Kevin Towers enjoyed some wild times at the University of Toronto. A big reason: he spent four years as a member of the school's Sigma Chi fraternity. For starters, the 44-year-old Towers says he'll never forget the initiation ceremony, part of an ongoing process that “Sigs” call The Ritual. “There were what I would call stunts, which were quite harmless but would probably be frowned upon today,” he says. Towers recalls donning a toga for “the best parties on campus,” mingling with sorority girls and embarking on antic-filled road trips. “I had plenty of chances to sow wild oats,” he says.
But can joining a fraternity be more than just a way to indulge in Animal House-type behaviour? Well, Towers claims juggling school and a hectic social schedule taught him how to prioritize tasks. In his successful campaign to become fraternity president, he learned to run for office, make speeches and get people to work toward a common goal. Six years after graduation, Towers raised seed money for a recycling company by tapping Sigma Chi alumni. (He later sold the business for a handsome profit.) And in his current role as a financial adviser, he counts a couple Sigs as clients.
Tower's Sigma Chi experience wouldn't surprise Daniel Muzyka, dean of the Sauder School of Business at Vancouver's University of British Columbia. “Belonging to a fraternity or sorority is all about building networks that can later help you in your career and relationships in general,” he says. Over at the Richard Ivey School of Business at the University of Western Ontario, in London, Sharon Irwin-Foulon, the director of career management, says some students credit their association to so-called Greek clubs with helping them to land a job. “Either a recruiter was part of a fraternity or sorority,” she explains, “or they reached out to their brothers or sisters for leads on positions.” In fact, membership in such organizations could even impress those sifting through resumés at one of the world's most prestigious financial institutions. “When we evaluate candidates, we consider students' academic achievements and the impact they have made on the life of their colleges and universities, and membership in a fraternity and sorority is a good way to show this,” says Janet Raiffa, head of campus recruiting for the Americas at Goldman Sachs in New York.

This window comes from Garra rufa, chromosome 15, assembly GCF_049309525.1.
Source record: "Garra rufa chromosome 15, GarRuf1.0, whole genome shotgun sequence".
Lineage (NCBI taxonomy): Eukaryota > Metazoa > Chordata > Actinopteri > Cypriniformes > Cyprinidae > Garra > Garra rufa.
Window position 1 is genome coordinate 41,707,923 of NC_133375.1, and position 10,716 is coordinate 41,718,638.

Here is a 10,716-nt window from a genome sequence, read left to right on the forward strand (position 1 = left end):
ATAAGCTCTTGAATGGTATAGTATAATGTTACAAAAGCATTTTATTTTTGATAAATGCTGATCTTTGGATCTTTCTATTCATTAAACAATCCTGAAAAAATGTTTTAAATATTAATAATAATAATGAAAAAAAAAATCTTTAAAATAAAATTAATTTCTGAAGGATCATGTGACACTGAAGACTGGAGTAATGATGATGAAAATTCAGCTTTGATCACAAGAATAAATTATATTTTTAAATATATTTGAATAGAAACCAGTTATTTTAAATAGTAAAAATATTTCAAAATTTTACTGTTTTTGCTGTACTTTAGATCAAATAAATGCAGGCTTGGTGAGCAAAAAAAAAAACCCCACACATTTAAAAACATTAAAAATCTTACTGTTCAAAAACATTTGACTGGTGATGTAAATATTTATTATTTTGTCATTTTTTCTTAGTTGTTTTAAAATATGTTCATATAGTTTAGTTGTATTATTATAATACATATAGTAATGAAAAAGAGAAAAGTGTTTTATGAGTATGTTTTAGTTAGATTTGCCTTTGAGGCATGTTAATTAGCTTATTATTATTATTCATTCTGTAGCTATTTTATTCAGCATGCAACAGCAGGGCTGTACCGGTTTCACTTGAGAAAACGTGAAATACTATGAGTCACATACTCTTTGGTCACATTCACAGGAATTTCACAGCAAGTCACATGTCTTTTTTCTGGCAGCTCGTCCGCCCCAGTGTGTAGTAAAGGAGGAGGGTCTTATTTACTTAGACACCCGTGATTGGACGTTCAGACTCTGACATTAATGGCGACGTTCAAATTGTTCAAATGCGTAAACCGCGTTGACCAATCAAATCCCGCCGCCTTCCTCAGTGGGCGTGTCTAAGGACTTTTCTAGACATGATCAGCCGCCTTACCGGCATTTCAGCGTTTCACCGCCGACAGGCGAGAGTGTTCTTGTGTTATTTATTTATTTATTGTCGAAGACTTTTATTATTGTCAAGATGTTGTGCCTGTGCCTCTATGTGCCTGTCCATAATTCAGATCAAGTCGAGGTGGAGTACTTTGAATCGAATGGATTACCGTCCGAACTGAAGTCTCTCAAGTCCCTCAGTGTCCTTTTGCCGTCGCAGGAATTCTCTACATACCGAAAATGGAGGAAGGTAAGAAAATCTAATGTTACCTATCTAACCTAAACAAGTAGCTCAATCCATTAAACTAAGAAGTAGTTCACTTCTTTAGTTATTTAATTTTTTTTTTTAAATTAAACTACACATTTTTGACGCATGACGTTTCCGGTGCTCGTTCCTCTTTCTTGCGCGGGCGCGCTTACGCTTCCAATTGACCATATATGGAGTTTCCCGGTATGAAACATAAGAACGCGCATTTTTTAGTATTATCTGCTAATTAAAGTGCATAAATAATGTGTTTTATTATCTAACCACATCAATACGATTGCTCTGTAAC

Of course, some students walk away from their Greek experiences with little more than a collection of hangovers and a nickname like Frank the Tank. “Some people joined my fraternity for the social aspect, moved on and didn't take advantage of the scholarships, leadership conferences and charity work,” says James Dodds, a Sigma Chi who went to Saint Mary's University in Halifax. “People get what they put into it.”
But what about the infamous hazing? Those types of activities are a thing of the past, insists Timothy Sanderson, chairman of the Sigma Chi Canadian Foundation. He emphasizes that his organization has a strictly enforced policy on hazing. “If an individual takes it upon themselves to do something stupid,” he says, “then the chapter will kick the person out, suspend him or subject the individual to some sort of disciplinary action.” If a chapter is at fault, he adds, the international Sigma Chi association will remove a fraternity's charter. “That's happened in ours, and other Greek organizations.”
Rather than disgrace their fellow brothers, many Canadian frat boys have instead reached the upper echelons of politics and business. For example, former prime minister Paul Martin is a member of Psi Upsilon. Robert McEwen, the founder and former CEO of Goldcorp, and Ted Rogers, president and CEO of Rogers Communications (the parent of Canadian Business), are both Sigs. James Balsillie, chairman and co-CEO of Research In Motion, is a Zeta Psi.
Looking back on his fraternity days, Towers says he most appreciated the Sigma Chi leadership training programs. Not surprisingly, he considers Hollywood depictions of fraternities misleading. Nevertheless, he remembers one particularly mischievous road trip to Ohio with his brothers. As he puts it, betraying no confidences: “So many funny things happened that it was like something straight out of a movie.”